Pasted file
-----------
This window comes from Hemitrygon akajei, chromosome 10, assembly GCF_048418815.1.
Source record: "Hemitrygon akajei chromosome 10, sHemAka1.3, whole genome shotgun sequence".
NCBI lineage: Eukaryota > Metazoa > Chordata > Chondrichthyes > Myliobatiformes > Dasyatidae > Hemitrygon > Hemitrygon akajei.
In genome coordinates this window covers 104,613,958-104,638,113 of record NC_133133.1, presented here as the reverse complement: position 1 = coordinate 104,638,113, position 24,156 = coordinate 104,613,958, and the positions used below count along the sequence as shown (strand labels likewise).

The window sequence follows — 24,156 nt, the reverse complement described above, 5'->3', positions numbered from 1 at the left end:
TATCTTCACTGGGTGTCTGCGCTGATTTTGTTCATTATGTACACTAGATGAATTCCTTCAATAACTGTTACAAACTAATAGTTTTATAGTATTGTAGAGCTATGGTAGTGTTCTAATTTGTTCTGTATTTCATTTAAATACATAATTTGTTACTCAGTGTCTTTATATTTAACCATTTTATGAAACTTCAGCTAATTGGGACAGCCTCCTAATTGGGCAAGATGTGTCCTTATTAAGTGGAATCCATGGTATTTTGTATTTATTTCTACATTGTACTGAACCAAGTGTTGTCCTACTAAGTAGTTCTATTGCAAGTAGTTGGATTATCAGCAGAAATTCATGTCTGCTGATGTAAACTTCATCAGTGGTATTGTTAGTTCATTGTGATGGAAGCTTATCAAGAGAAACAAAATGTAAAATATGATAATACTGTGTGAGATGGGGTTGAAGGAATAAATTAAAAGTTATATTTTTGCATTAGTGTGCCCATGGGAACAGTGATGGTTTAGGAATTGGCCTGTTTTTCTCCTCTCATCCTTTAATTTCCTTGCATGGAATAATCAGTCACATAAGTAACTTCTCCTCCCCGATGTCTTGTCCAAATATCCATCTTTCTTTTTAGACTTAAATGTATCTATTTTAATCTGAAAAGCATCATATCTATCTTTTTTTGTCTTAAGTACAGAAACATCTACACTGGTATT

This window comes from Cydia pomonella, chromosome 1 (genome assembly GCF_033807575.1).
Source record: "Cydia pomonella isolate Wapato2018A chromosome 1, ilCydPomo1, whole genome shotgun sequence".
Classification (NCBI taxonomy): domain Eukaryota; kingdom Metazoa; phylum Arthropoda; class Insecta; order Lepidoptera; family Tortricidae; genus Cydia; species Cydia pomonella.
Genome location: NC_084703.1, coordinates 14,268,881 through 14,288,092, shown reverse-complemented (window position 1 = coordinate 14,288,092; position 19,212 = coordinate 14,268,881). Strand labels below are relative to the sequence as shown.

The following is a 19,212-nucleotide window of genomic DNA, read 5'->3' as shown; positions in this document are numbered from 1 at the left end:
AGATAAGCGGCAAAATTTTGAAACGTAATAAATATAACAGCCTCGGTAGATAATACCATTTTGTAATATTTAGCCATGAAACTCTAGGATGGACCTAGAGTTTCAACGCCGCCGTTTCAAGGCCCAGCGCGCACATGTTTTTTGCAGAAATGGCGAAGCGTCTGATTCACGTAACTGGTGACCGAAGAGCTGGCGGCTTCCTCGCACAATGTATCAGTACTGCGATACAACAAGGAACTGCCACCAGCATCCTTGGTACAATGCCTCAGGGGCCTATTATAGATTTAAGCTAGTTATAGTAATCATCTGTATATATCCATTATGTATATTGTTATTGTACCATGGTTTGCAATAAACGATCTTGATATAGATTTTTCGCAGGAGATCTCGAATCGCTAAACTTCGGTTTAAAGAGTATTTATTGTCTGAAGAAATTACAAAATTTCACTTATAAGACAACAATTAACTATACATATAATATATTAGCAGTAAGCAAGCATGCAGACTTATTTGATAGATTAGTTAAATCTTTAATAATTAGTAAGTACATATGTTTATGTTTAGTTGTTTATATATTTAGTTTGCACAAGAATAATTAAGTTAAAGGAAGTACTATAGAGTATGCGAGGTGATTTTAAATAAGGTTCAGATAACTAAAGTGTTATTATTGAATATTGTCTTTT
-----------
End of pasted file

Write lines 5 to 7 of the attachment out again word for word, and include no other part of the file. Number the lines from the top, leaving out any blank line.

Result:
The window sequence follows — 24,156 nt, the reverse complement described above, 5'->3', positions numbered from 1 at the left end:
TATCTTCACTGGGTGTCTGCGCTGATTTTGTTCATTATGTACACTAGATGAATTCCTTCAATAACTGTTACAAACTAATAGTTTTATAGTATTGTAGAGCTATGGTAGTGTTCTAATTTGTTCTGTATTTCATTTAAATACATAATTTGTTACTCAGTGTCTTTATATTTAACCATTTTATGAAACTTCAGCTAATTGGGACAGCCTCCTAATTGGGCAAGATGTGTCCTTATTAAGTGGAATCCATGGTATTTTGTATTTATTTCTACATTGTACTGAACCAAGTGTTGTCCTACTAAGTAGTTCTATTGCAAGTAGTTGGATTATCAGCAGAAATTCATGTCTGCTGATGTAAACTTCATCAGTGGTATTGTTAGTTCATTGTGATGGAAGCTTATCAAGAGAAACAAAATGTAAAATATGATAATACTGTGTGAGATGGGGTTGAAGGAATAAATTAAAAGTTATATTTTTGCATTAGTGTGCCCATGGGAACAGTGATGGTTTAGGAATTGGCCTGTTTTTCTCCTCTCATCCTTTAATTTCCTTGCATGGAATAATCAGTCACATAAGTAACTTCTCCTCCCCGATGTCTTGTCCAAATATCCATCTTTCTTTTTAGACTTAAATGTATCTATTTTAATCTGAAAAGCATCATATCTATCTTTTTTTGTCTTAAGTACAGAAACATCTACACTGGTATT

This window comes from Cydia pomonella, chromosome 1 (genome assembly GCF_033807575.1).